Jiao Yahui, an official from the National Health Commission, said that there are two types of Internet hospitals. One is an online extension of an offline hospital, where the hospital uses Internet platforms as well as information technology to offer medical services. The other type is a medical-platform entity created by Internet companies, which pools medical resources for the platform.

Noting that many hospitals have now developed their own apps where patients can register, make appointments and consult online, she said this has helped to pool resources across different hospitals to easily make appointments for patients.

Rapid growth

The outbreak of COVID-19 epidemic gave an unexpected boost to the development of the online healthcare industry. And the industry played an important role in curbing the spread of the virus.

During the epidemic, Chinese public hospitals and companies launched free online medical consultation services in an effort to reduce cross-infections and ease pressure on hospitals.

Five hospitals in Anhui Province of east China started offering online diagnosis and treatment of patients with fever on their official WeChat accounts on January 24.

Patients can access free consultation services via video, voice or text on their cellphone and doctors can check patients’ inspection reports and offer advice online.

Many other provinces have also launched such platforms to relieve the pressure on hospitals and contain the spread of the virus. Dozens of hospitals in east China’s Shandong and Zhejiang provinces have opened online fever clinic services.

China’s e-commerce giants such as Alibaba have also entered into the online healthcare industry. Alibaba launched free consultation services on its online shopping platform Taobao and mobile payment app Alipay, where hundreds of professional doctors from all over the country are providing medical services.

Its service homepage received nearly 400,000 visits within 24 hours after the launch, 97 percent of which were from Hubei Province, which was hit the hardest by the epidemic in China, according to data from service provider AliHealth.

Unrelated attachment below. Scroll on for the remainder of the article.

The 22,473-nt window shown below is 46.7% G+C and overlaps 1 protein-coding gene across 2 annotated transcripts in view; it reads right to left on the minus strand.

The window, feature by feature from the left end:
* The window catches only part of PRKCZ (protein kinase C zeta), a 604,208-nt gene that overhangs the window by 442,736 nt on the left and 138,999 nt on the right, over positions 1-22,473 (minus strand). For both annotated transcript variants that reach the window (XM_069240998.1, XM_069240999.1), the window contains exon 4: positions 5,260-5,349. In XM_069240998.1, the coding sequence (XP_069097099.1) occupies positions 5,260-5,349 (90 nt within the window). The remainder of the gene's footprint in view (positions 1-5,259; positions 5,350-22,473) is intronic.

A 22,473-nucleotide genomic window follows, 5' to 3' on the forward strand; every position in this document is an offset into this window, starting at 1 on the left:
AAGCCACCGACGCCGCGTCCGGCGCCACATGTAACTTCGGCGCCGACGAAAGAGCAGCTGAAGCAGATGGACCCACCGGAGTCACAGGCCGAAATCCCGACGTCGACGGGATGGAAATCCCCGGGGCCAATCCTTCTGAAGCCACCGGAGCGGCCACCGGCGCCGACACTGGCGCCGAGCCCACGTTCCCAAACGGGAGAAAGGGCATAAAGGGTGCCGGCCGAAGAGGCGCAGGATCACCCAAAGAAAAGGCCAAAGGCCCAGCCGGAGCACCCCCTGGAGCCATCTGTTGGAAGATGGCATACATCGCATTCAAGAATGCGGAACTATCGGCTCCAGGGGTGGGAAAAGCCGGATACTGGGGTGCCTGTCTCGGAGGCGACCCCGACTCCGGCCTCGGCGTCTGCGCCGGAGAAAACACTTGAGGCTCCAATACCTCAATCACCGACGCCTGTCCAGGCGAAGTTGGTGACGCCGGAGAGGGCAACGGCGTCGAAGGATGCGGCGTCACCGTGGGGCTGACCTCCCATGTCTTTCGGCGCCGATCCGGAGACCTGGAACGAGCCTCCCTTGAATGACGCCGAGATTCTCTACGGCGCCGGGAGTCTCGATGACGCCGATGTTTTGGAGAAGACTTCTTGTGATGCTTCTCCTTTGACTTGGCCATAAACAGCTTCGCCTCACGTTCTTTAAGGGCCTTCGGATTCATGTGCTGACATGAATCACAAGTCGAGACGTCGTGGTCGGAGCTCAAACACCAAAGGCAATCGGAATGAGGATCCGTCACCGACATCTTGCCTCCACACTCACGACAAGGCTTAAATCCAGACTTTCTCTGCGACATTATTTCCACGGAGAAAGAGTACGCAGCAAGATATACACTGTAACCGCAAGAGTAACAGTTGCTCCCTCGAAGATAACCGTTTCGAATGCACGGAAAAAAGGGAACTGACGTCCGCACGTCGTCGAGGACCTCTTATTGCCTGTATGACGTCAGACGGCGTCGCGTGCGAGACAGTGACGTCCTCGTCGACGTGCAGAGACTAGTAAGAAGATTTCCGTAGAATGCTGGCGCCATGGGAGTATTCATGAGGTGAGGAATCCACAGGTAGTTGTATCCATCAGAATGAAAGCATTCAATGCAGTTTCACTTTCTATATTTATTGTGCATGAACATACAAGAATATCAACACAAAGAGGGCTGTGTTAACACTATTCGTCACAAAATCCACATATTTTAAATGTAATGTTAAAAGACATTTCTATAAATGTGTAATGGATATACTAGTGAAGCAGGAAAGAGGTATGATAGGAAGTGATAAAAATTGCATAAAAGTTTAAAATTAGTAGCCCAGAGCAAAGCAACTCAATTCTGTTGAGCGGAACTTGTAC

“A large number of patients and doctors embraced online medical services during the epidemic. People’s recognition of online healthcare has greatly increased and it will permanently change how people in China use technology for consulting a doctor,” said Ma Li, Vice President of Alibaba Health.

Enhancing supervision

The popularity of online healthcare has stimulated the introduction of more supportive policies. In 2018, a guideline on the promotion of integrating healthcare with the Internet was approved at a State Council executive meeting chaired by Premier Li Keqiang.

According to the guideline, a service system will be established to promote integration in areas such as public health, privately contracted doctors, medical supplies and medical insurance reimbursement settlement.

However, problems remain for some Internet hospitals, where patients cannot get timely treatment or have unpleasant experience when consulting doctors.

“Ensuring the professionalism and authority of online doctors and hospitals is a challenge for Internet hospitals,” said Pan Jiyang, Director of the psychiatry department of No. 1 Hospital affiliated to Jinan University in Guangzhou. “Therefore, efforts are required to further strengthen the supervision of the industry. A sound and comprehensive development of online healthcare industry needs time to be perfect,” Pan said.